How about you? Have you spent years educating your readers on a particular topic? Why not tap into the pool of experts you’ve created?

Most bloggers see readers as potential customers. Maybe it’s time to see them as potential partners instead. Are you:

  • An independent software developer kicking out posts on the Objective-C language? How about taking pitches from up-and-coming coders on new iPhone apps?
  • Blogging how-to posts about the furniture you craft by hand? Why not expand your line by accepting product concepts from your most accomplished readers?
  • Writing about designing and selling great widgets? Let your fans bring you valuable ideas for better widgets.

Just think: one great idea from a reader could be worth a lot more than your commission on that “weird old trick” affiliate product you’ve been eyeing.

Always use protection!

Of course, we had to have our lawyer draw up a proper submission agreement, and anyone wishing to pitch TV show ideas to us will have to go through a formal process. Before you open yourself up to pitches, make sure you’re not open to potential lawsuits. Consult your lawyer.

Back at the pffice…

Biagio: Not bad, right?

Joke nods. Her expression…a glimmer of hope?

Joke: Does this mean you’ll stop shopping at ProBlogger now?

Biagio: Well, uh, no…

Joke sighs.

Joke: Better sell some more shows quick!

Joke and Biagio are a married filmmaking team (Joke’s the wife, Biagio’s the hubby.) Their goal is to help aspiring filmmakers and TV producers break in to Hollywood by providing real-world filmmaking advice and taking TV show pitches from talented, hard-working dreamers. Their current film Dying to do Letterman has been invited by the International Documentary Association to qualify for 2012 Academy Award® Consideration, and they have numerous unscripted TV shows to their credit. Keep in touch with them on Facebook and Twitter.

About Guest Blogger
This post was written by a guest contributor. Please see their details in the post above.
  1. It’s funny how many bloggers have little to no desire to earn money with their blogs. I get the idea of wanting to do it as a hobby but why not turn a hobby into a business since that Is a dream for most people anyway.

    Turning readers into partners instead of customers sounds very profound and I like the idea.

    • Thanks, Justin! It’s exciting for us, because it’s such an organic fit for what we do, and hopefully the folks who read the blog as well. We have nothing against those who blog for fun, and don’t think everyone has to monetize their blog, but in our case this feels like a great way to get extra value out of something that’s essentially been a hobby. Thanks for the comment!

  2. I love what J&B have done with their blog and their new call for pitches. It seems so simple: an idea that provides value to your readers and potential business benefits for them AND you. It’s sheer genius in my opinion. I’ve had the fortune of being on the receiving end of Joke and Biagio’s generosity in the past, and it doesn’t surprise what they’re doing, nor do I doubt they will make it a resounding success. Thanks, J&B, for all you do, and thanks to Problogger for giving them a platform to share their knowledge with bloggers of all kinds. Kudos!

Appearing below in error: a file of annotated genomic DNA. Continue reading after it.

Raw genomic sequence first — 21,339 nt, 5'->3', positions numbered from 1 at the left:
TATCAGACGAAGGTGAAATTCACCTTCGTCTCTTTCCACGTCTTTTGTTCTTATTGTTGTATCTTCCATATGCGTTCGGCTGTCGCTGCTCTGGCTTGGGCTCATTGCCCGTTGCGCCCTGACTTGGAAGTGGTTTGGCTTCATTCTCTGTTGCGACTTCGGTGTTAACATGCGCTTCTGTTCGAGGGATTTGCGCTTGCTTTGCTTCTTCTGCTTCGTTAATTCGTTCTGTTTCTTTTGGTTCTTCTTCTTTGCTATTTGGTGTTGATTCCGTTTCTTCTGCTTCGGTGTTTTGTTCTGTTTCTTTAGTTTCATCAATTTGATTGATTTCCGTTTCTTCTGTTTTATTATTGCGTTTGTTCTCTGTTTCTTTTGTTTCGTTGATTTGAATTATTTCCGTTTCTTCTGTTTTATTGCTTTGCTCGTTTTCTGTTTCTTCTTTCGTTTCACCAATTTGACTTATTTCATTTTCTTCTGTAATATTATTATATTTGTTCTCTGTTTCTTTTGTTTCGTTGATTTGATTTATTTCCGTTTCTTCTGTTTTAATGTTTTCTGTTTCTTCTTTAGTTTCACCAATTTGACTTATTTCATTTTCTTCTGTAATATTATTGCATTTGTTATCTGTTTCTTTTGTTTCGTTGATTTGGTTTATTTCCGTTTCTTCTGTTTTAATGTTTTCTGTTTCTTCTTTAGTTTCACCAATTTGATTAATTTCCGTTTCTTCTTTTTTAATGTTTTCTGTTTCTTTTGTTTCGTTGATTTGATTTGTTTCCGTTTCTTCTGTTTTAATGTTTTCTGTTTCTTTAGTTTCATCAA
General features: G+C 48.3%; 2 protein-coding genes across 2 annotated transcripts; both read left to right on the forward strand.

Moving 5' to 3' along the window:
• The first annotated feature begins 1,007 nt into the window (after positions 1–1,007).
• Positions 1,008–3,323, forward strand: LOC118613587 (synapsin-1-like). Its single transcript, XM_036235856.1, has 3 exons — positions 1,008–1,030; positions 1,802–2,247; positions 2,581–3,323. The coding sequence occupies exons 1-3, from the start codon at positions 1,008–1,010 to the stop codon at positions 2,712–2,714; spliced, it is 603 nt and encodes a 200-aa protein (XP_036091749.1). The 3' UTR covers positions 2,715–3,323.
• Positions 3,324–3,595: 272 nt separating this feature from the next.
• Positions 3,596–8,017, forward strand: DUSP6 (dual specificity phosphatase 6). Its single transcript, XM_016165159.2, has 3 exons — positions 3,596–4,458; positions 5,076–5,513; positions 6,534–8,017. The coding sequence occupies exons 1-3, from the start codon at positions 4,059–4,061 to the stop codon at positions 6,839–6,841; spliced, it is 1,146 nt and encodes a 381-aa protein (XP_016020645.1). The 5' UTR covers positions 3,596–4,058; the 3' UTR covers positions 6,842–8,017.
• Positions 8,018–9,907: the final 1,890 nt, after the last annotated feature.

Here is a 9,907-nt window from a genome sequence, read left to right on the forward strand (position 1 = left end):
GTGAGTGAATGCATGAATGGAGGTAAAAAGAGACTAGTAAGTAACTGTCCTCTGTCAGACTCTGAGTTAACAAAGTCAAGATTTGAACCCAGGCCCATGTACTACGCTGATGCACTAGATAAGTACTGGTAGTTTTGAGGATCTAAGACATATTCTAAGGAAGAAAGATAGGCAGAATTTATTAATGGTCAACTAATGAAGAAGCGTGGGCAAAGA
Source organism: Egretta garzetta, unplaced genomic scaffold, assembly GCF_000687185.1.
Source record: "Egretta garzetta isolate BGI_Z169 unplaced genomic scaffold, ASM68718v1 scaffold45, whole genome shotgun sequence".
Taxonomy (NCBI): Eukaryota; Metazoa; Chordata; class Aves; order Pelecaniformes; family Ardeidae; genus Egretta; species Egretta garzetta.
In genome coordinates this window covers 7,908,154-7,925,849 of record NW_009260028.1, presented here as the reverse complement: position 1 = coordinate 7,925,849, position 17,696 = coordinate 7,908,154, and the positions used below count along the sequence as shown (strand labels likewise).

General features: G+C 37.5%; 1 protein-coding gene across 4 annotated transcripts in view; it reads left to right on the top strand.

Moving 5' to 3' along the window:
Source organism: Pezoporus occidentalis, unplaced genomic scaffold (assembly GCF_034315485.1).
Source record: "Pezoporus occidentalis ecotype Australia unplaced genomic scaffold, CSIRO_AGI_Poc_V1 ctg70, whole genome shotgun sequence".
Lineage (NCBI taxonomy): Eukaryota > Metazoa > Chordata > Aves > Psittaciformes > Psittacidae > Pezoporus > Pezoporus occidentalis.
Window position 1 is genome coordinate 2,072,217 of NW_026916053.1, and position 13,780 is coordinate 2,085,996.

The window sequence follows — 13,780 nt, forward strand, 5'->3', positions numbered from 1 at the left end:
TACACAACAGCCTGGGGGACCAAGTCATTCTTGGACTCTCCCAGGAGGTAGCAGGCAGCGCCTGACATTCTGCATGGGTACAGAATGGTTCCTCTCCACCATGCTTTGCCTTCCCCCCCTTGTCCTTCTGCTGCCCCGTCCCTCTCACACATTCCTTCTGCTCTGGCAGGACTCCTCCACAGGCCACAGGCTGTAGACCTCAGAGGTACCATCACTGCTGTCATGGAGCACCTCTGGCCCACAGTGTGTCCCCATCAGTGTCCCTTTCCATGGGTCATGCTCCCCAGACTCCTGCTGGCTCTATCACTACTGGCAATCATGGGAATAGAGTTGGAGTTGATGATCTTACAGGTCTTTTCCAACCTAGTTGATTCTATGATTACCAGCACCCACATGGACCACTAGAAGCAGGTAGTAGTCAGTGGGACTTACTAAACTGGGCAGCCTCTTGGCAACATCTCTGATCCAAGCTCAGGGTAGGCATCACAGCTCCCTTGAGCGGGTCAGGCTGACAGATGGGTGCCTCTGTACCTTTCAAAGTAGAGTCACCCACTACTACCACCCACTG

• Justin,
      You keep quite a blog yourself over at 3am Screenwriter. We’re sure you, like us, have frequented ProBlogger many times over the years. The great thing is the blog is full of out-of-the-box ideas, and we’re happy to have ours added to the long list of great posts. Hopefully this will give bloggers one more avenue to consider. Thanks for stopping by and leaving a comment.

  3. Turning followers into partners is the best way to find talent. You’re assured of their dedication since they took took it upon themselves to learn from you. Plus of course since you’ve been providing them valuable information over the years then their skill level should be up to snuff. Genius! :D

    • Judith,
      From your lips to the TV-gods ears! Early on (before we started the blog) we’d get the same questions so often that we decided to answer many of them “on the web” which then became a self-hosted WordPress site. Sending people to posts that explained our thought process was easier than having the same 30 minute conversation over and over again. Now, we feel like those posts give driven filmmakers an easy “peek” into our brains — spending a few hours there can help anyone avoid the newbie mistakes that run rampant in our industry. That’s part of what lead us to the decision to start taking pitches from our readers…they already know what we like.